The pandan chiffon cake was a childhood comfort food. So ubiquitous, it can be found in any bakery here and very cheaply too. I should be able to handle it. Or so i thought.
First of all, I was troubled by the sheer number of discourses in cyberspace by more experienced bakers. This one seemed to have daunted a fair number of people and most of them had some issues. Starting with the pandan leaf (“it is easier to squeeze blood out of stone than juice out of pandan leaves”).
After 2 weekends of research, I became more confused than ever. There were too many recipes! Some called for more egg whites than egg yolks. A few used equal number egg whites and yolks. The quantities quoted were all different (which one was for what size pan?!?!). There were more theories and tips than an espionage plot. But they were passionately espoused so it was still an interesting read.
These were some of the sites I reviewed over and over before my attempt. I got some very good tips from them:
- The doctor (detailed trials and feedback and very funny)
- Kitchentigress (excellent ‘how to’ video which I watched x times)
- Christine (straight-talking, simple recipe, the one I finally used)
- Extravirginchef (great tips summary, followed all of them)
So, I got ready to start but I was reeling from information overload. And having trouble finding fresh coconut milk (which used to be readily available from mama shops when I was young). Finally, I bought fresh, pasteurized packet coconut milk from the vegetable man at the wet market.
Of course, the first cake flunked. And it did so by dropping out of the pan as I tried to tilt pan over. It also had a very raw pandan taste. I read somewhere that it was better to use as many leaves as possible to extract the juice from. Backfired. This cake was over-pandan-ed and tasted awful.
The second cake did not fall as hard. It merely slide out of the pan. Another flop, literally.
I was going to give it up if I failed the third time. To my surprise, I got my pandan chiffon cake!
Photos of 1st successful attempt
Second successful attempt
The Raw Materials
• 7 egg yolks
• 30 g sugar (2tbsp)
• 120 g cake flour (1 cup)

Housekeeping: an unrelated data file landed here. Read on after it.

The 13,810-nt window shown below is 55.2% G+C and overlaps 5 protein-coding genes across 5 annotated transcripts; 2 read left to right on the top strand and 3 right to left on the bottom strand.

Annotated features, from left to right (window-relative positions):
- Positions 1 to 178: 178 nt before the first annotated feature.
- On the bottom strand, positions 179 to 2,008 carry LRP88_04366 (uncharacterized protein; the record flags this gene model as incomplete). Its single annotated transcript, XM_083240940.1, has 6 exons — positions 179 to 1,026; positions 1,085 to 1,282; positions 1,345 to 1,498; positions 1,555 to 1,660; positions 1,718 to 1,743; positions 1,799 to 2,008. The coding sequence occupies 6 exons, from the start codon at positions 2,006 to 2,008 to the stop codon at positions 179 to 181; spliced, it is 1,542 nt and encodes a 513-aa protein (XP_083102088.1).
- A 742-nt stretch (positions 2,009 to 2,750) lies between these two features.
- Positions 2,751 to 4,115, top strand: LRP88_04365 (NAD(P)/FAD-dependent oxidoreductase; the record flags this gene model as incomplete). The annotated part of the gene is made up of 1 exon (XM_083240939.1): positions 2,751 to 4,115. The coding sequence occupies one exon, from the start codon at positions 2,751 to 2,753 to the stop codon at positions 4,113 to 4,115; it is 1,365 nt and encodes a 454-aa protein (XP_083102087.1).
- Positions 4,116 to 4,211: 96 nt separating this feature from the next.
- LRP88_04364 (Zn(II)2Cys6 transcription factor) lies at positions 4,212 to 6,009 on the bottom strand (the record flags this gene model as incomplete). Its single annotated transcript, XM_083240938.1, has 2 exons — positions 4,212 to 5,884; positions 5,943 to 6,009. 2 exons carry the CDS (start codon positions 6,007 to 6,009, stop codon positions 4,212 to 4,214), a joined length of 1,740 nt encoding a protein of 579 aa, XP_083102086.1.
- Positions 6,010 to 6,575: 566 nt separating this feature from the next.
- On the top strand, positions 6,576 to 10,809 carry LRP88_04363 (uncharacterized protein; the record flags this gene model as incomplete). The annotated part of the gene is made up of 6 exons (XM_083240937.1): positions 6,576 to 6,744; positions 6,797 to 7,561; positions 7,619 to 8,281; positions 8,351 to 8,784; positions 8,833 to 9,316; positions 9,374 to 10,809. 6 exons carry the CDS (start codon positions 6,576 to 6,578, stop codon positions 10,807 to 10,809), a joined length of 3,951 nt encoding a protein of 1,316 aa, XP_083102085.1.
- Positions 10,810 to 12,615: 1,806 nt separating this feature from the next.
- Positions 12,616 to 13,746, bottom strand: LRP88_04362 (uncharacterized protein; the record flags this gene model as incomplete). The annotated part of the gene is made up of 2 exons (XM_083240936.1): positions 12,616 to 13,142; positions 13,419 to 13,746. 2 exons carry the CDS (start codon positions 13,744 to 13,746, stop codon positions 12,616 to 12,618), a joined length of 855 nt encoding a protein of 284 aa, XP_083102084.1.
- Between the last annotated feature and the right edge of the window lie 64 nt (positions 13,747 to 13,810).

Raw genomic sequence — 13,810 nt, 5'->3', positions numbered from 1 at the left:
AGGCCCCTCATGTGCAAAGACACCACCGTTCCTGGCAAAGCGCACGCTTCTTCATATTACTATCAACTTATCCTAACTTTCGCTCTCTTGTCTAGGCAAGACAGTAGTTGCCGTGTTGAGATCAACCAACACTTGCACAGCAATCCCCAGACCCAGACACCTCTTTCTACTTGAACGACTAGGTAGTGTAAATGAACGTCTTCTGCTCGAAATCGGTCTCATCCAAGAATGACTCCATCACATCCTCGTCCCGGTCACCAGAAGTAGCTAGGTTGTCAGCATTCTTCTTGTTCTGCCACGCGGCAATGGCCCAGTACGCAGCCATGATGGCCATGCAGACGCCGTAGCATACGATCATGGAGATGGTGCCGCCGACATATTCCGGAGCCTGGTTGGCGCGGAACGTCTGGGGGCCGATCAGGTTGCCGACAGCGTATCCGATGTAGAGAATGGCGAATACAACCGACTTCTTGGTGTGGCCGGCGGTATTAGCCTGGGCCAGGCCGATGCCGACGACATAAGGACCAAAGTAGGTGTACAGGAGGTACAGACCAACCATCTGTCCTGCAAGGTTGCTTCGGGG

• 1 tsp baking powder
• 120 ml coconut milk/cream at room temperature (packet ones from the wet market)
• 3 tbsp pandan juice
• 1 drop pandan essence (koepoe brand, from Sheng Shiong)
• 4 tbsp canola oil (or other vegetable oil)
• 1/2 tsp vanilla oil/extract
• 7 egg whites
• 70 g sugar (4.5 tbsp)
• 1/2 tsp cream of tartar
• 18-20 pandan leaves finely chopped
• 4 tbsp water
(Grind the pandan leaves down with water in a food mixer and squeeze to get the pandan juice)
Putting Them Together
- Cream egg yolks with sugar till pale, thick and creamy. Add Vanilla essence.
- Add coconut milk, pandan juice, pandan essence, oil. Whisk till evenly mixed.
- Sift in flour, baking powder, mix well.
- Pre-heat oven to 170°C (for Healsio, 180°C)
- Whisk egg whites at low speed till bubbles form. Add cream of tartar. whisk. Then add in sugar. Whisk at max speed till stiff peaks (meringue will not drift and fall off spatula when scoopped out. It will stay firmly on spatula).
- Spoon out 1/3 of meringue and fold until thoroughly mixed. Repeat 2 more times.
- Pour batter into cake pan slowly. Bang pan a couple of times to get rid of trapped air. Run chopstick around side to remove more air bubbles.
- Bake cake for 15 minutes. Cover with aluminium sheet to prevent browning. Bake for another 30 minutes.
- Remove cake from oven, invert to cool. Cover with wet cloth to hasten cooling process. 30 minutes.
- Scrap cake out.
- I used equal egg whites-egg yolk recipe because I didn’t want to waste the yolks
- Too many pandan leaves is – not good
- Blending the pandan leaves with coconut milk to extract the juice is not a good move. Messy and you waste coconut milk
- Leftover coconut milk can be stored in freezer and used again. Those freshly squeezed ones will turn bad even if left in fridge by next day
- Egg whites should be beaten till stiff stage
- Banging the mixture before pouring and running chopstick around the edge are great ideas
- Covering the top to prevent browning 15 mins into the baking is an absolute must
- Know thy oven well. I used a Heaslio 4-in-1 oven tuned to 180°C (although my oven thermometer indicated 160°C)
Now, if only I can fix the domed top.
Categories: Domestic chaos